Referring to the success of Squid Game and It’s Okay To Not Be Okay, which dealt with repressed trauma and grief in a sensitive manner, Bhattacharjee explains, “There are some very innovative experiments with visual artistic representation. Colour schemes, architectural models as sets, fairy tale illustrations, and then the cross temporal emphasis on nostalgia as a mode of critique or satire, there are some genius ways of engaging a wider palate of audiences, and a mode to sell merch alongside.” What is even fresher in K-dramas is their realistic characters from ordinary life, with unusual professionals, she says. “Particularly, the range of professions they cover makes me feel like I’m accessing worlds of people I meet every day but don’t know enough about - weather forecasters, florists etc.”
There have been ripples of changes since the flamboyant Boys over Flowers days. Twenty-two-year-old Zainab A Jimoh, a Nigerian public relations account executive based in Dubai, notes that when she first started watching them in 2009, they didn’t have such an impact on her at the time.
“In fact, it was just a fun way to get out of my head and escape my reality for a while. As the dramas started to get more serious in tone and theme, I became more invested in stories and characters - the shows began to touch on topics that I found interesting, family dynamics, social class issues and gender roles.” She also explains how K-dramas drew her more into Korean history, language and culture. “They also gave me a strong understanding of how they greet, eat, the formal and informal way of speaking and made me open to other cultures.”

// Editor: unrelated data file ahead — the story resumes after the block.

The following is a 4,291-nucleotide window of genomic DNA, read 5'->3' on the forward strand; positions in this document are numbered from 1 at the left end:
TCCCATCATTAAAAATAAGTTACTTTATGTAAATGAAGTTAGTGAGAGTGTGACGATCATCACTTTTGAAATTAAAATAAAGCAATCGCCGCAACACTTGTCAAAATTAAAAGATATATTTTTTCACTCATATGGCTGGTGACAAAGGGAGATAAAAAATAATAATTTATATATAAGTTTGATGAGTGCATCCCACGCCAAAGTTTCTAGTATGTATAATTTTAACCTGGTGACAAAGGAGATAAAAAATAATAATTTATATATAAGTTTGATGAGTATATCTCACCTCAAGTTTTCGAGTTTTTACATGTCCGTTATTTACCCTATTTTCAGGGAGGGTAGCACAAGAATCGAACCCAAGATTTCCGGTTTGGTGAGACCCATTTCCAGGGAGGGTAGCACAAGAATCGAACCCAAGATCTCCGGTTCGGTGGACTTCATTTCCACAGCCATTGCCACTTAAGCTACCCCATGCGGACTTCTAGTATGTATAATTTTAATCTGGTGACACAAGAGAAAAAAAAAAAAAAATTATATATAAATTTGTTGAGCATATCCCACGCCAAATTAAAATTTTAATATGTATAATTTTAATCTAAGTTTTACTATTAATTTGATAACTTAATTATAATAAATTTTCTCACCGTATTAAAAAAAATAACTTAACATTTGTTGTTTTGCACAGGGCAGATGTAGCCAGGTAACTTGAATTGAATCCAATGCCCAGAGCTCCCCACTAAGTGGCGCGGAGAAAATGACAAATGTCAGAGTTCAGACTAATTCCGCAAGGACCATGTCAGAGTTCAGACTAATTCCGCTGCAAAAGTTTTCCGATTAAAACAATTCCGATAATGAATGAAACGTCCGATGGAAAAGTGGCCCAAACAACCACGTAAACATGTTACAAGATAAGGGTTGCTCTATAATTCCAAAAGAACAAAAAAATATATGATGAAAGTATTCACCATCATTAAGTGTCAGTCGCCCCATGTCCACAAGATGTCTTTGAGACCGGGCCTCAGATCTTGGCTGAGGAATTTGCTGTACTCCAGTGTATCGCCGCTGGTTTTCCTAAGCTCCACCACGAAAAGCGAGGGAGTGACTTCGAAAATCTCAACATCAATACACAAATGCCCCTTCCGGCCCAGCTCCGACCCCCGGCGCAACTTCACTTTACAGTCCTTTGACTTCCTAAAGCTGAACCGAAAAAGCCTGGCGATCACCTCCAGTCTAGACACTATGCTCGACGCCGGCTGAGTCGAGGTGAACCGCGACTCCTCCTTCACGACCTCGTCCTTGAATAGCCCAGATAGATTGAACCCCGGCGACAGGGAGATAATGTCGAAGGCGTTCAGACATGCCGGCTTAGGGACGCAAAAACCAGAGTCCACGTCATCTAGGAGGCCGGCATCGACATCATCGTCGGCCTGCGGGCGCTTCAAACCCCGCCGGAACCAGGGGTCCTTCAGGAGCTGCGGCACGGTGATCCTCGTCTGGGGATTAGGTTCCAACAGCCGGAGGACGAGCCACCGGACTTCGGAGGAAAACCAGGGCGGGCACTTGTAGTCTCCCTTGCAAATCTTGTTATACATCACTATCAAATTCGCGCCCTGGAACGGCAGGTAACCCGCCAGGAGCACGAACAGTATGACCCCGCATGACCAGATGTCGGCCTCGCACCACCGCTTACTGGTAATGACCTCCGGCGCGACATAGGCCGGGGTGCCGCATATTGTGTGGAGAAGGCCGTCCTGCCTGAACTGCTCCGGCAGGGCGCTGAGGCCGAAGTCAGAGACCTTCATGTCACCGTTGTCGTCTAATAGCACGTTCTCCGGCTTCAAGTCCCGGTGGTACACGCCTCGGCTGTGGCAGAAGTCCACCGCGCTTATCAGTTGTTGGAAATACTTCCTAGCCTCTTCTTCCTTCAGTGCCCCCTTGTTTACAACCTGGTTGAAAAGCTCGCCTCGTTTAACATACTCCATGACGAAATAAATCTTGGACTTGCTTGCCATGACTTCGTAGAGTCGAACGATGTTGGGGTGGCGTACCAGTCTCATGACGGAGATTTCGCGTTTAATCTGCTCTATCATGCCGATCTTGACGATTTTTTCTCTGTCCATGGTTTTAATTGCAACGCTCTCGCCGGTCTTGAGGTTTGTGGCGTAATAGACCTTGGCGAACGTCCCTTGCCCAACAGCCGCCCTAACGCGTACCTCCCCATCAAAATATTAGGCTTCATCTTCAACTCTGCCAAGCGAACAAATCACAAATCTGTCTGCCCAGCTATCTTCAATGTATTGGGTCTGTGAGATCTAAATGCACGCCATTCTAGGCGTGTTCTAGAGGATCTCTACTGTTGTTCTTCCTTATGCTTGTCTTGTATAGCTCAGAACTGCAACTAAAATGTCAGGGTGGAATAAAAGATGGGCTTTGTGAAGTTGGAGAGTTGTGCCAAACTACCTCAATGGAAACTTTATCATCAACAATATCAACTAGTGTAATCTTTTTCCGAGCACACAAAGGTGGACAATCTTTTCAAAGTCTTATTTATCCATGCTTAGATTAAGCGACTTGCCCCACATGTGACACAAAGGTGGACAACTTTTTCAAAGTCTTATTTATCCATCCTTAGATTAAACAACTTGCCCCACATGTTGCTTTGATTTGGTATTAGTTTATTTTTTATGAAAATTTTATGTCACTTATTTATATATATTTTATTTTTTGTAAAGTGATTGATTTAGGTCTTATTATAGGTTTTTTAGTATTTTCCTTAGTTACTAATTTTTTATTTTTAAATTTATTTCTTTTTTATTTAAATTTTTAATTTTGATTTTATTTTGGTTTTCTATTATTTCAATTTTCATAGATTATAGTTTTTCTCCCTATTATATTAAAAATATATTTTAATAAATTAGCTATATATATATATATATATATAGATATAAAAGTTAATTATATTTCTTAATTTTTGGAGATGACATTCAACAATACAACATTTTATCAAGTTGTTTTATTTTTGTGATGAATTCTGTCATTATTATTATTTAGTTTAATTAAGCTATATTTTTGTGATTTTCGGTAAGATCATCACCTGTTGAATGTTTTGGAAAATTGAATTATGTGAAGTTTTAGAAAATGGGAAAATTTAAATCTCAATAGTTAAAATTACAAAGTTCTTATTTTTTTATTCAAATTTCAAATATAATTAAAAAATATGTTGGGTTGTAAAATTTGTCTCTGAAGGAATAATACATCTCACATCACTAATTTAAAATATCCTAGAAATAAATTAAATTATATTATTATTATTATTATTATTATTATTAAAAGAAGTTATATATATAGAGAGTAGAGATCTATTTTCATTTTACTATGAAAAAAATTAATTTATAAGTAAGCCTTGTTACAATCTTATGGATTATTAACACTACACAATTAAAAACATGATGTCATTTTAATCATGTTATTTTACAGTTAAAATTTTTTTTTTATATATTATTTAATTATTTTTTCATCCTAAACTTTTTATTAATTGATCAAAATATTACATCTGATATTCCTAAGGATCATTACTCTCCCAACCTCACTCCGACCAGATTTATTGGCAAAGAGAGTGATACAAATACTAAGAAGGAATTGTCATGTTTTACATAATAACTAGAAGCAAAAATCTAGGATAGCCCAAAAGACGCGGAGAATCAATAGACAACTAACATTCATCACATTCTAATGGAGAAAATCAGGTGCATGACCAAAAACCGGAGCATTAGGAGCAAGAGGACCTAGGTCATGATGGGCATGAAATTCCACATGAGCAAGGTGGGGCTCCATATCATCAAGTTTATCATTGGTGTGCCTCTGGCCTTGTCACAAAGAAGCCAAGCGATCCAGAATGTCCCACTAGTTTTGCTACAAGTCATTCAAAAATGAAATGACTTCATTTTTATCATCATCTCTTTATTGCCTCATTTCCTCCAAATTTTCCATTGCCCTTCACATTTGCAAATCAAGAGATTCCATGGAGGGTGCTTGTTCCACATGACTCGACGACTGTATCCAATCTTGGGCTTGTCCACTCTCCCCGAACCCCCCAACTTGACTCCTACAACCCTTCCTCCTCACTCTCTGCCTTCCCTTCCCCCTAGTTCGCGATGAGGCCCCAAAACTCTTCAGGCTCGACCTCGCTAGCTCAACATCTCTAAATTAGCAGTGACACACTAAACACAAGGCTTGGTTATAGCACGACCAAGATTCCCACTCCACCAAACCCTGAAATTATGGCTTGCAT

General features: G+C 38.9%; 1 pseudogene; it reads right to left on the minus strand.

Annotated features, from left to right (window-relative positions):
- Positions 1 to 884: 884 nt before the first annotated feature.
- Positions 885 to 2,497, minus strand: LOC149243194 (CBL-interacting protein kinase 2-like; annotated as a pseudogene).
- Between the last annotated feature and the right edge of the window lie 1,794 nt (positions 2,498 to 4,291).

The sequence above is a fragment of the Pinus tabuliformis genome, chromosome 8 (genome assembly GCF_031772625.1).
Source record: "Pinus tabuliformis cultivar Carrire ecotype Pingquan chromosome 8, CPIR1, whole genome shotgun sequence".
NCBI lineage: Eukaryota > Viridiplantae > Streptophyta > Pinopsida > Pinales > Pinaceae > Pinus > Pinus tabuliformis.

K-dramas are not just mushy rom-coms!
There’s a common misunderstood belief that K-dramas are just mushy rom-coms, ‘written for women’.
Thirt-three-year-old Zarah Fiaz, an Indian project manager based in Dubai, elucidates this point and cites the numerous shows that portray a variety of themes. “Recently, a lot of shows have highlighted shows within society, such as Sky Castle, which portrays the stress and pressure that students experience from their parents, the social commentary on class disparities (Squid Game), importance of mental health (My Mister) and the stories about underdogs (Fight For My Way), and slice-of-life series (Reply series) - these are topics that are not just exclusive to South Korea, and that’s why they pull in a global audience.”
Recently, a lot of shows have highlighted shows within society, such as Sky Castle, which portrays the stress and pressure that students experience from their parents, the social commentary on class disparities (Squid Game), importance of mental health (My Mister) and the stories about underdogs (Fight For My Way), and slice-of-life series (Reply series) - these are topics that are not just exclusive to South Korea, and that’s why they pull in a global audience.
These issues of inter-generational trauma and mental health are crucial, as they reflect concerns that ail Korean society, according to Bandyopadhyay, and opens doors for further sustained discussion on such issues.